Don't do installs anymore but back in the day yes and no. Should you? Yes. It's a very cut throat market in residential. 9 times out of 10 the low bid gets the work and I promise you his bid will not include duct sealing.
I read the article. There are things about his description of radiant barriers that defy physics. And maybe, due to his choice of words, it's semantics.
If a fluid or solid of any sort exists in any state it will seek equilibrium, either positive or negative, Doesn't matter if the energy mechanism is conductance, radiance, convection or any other thing in the Milky Way. The mathematics are pretty straightforward and do not lie. The conservation of energy and mass are irrefutable.
The picture in my avatar is of the Houston Ship Channel and was taken from my backyard. I like to sit outside and slap mosquitos while watching countless supertankers, barges and cargo ships of every shape and size carry all sorts of deadly toxins to and fro. It's really beautiful at times.....just don't eat the three eyed fish....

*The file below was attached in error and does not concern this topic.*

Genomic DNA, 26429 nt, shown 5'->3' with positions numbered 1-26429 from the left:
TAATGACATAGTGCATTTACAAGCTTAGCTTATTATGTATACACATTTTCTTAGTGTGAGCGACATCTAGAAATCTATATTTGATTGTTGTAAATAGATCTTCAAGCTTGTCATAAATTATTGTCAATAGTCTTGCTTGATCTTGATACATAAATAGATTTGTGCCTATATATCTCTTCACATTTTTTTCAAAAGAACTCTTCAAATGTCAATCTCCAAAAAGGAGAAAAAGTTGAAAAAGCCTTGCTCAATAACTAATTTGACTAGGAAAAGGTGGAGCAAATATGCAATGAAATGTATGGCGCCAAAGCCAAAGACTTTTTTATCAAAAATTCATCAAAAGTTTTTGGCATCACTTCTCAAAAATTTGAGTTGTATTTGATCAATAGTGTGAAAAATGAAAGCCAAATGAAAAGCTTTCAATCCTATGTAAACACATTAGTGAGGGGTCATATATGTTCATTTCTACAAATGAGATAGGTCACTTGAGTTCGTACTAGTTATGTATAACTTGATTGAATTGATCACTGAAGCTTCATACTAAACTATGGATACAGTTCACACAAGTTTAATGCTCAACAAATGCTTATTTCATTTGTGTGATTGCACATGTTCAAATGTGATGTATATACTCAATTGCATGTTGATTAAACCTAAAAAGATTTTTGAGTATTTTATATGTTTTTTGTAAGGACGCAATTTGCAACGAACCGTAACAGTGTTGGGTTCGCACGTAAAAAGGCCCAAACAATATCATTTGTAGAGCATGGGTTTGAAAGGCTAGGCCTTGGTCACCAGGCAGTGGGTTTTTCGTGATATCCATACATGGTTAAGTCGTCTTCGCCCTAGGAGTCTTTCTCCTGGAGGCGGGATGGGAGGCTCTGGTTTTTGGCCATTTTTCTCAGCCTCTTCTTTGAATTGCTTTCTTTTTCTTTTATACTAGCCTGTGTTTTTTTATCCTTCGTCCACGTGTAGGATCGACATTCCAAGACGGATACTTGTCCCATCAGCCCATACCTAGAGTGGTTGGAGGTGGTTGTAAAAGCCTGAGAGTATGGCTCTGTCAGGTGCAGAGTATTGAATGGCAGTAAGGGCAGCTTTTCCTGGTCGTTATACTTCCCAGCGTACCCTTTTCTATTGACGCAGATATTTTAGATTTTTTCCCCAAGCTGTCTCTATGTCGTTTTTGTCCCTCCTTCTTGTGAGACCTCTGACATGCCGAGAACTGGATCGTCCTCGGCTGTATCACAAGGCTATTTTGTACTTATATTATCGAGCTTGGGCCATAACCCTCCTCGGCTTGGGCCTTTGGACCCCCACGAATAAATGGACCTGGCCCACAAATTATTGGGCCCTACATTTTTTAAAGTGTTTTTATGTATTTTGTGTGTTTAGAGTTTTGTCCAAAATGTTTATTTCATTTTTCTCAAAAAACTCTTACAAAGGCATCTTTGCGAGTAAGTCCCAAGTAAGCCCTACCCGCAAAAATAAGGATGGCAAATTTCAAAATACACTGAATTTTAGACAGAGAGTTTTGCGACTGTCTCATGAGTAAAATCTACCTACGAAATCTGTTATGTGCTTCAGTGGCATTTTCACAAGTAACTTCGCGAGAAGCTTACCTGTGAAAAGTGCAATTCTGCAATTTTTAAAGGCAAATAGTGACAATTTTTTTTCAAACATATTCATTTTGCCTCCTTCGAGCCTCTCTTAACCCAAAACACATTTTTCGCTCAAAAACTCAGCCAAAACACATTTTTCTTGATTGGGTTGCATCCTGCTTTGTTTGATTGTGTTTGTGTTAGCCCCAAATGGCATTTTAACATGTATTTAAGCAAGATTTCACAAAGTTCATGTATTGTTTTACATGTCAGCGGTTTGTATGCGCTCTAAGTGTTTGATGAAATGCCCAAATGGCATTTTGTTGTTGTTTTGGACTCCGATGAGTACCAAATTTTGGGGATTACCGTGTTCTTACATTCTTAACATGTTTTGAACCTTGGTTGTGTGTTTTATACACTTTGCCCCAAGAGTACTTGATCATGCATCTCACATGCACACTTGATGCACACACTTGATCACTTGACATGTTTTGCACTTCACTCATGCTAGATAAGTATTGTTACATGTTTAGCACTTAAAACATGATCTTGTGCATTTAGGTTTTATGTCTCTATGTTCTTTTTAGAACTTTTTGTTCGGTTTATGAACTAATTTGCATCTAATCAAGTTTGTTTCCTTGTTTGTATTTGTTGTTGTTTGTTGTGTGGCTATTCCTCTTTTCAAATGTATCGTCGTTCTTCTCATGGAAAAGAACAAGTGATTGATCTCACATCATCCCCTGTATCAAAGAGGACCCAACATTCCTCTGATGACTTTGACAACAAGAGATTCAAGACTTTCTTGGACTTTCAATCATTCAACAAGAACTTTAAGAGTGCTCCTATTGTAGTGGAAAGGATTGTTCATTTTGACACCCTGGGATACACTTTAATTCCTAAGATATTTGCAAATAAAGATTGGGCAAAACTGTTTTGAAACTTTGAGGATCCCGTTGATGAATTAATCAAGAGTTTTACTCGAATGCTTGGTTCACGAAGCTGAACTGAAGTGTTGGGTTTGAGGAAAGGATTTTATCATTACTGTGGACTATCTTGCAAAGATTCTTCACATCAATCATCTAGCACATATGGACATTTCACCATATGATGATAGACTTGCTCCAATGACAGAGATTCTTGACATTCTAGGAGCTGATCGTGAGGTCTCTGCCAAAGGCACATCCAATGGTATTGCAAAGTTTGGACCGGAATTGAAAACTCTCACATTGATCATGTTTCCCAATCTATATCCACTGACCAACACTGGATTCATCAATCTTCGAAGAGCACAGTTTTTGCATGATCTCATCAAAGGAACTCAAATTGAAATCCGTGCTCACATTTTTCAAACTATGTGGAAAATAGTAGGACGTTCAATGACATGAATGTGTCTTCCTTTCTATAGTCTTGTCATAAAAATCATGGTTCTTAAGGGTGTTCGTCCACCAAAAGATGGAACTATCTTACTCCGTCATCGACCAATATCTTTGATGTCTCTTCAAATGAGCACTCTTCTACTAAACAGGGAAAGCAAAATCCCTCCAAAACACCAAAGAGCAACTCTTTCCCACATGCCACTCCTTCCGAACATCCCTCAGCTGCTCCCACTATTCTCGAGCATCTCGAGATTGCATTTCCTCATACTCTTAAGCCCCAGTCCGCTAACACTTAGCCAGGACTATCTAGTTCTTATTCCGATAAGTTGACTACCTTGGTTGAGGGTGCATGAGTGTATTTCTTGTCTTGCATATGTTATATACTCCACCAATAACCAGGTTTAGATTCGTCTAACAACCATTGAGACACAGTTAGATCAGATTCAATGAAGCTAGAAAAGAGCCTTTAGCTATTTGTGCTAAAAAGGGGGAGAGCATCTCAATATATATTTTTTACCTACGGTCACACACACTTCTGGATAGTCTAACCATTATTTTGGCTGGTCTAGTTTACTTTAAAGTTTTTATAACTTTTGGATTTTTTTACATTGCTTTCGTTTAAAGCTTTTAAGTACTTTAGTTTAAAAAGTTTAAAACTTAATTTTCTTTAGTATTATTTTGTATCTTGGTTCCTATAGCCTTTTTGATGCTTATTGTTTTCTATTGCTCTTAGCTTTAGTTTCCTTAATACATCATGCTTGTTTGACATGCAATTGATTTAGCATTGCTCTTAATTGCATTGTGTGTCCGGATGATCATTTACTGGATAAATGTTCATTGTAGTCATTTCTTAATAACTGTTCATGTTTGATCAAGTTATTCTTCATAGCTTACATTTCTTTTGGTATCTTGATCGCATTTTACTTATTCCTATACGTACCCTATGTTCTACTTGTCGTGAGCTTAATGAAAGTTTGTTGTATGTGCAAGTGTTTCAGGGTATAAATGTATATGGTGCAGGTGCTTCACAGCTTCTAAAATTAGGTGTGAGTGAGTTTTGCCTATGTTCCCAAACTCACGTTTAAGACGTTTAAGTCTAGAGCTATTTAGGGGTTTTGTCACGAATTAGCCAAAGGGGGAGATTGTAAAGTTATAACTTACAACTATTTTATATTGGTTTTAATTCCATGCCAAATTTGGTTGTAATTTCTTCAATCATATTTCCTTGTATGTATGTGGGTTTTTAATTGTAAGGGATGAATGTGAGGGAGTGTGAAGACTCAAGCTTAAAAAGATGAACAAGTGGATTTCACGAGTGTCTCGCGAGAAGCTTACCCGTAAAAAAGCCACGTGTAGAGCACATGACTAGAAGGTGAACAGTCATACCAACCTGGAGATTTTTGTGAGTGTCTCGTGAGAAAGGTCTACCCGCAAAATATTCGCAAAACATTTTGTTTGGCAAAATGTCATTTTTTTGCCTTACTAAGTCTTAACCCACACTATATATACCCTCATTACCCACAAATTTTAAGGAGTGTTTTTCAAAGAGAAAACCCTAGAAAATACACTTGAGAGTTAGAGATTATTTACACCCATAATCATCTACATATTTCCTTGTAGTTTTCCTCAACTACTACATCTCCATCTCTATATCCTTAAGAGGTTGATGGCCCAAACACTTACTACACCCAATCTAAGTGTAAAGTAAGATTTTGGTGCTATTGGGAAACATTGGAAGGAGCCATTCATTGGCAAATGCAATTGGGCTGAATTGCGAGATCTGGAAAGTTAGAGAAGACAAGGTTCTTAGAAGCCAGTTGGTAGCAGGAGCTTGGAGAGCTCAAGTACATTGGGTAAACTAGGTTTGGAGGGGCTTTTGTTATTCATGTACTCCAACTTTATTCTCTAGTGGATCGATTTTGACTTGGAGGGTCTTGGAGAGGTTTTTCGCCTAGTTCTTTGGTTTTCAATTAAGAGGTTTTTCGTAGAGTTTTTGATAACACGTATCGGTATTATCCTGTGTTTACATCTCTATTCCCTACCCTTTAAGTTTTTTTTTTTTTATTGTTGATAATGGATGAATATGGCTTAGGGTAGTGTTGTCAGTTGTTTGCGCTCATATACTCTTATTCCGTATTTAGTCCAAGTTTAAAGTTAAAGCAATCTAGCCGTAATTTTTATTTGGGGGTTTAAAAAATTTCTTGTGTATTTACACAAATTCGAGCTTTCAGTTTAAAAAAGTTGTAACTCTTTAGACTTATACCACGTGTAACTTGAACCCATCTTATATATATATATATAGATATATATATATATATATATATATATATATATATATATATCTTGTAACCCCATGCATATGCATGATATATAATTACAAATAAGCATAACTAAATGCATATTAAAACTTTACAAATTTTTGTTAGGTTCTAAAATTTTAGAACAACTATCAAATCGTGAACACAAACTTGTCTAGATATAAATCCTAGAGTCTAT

Around here we are still getting used to increased RNC energy codes that include duct sealing. You're only allowed so much duct leakage and it includes what is lost at the boot going into the conditioned space.
The three most prevalent methods I've heard around hear are Mastic, the Hardcast tape w/ blue writing and black rubber backing, and siliconing every joint. Everyone has their own preference, but it seems the tape is the most popular in my county.
Ok thanks for the responses. I personally prefer to duct seal it with paint on mastik because its the cheapest, but sometimes i use the foil tape, i would never use mastik tape its like $40 a roll. My boss insists we do it though i was just curious because i had the theory that its not a leak spot unless you undersize your ductwork. The way i see it is that the air wants to take the path of least resistance which is down the duct to the supply or return, why would it want to fight its way through a tiny crack if the duct isnt undersized.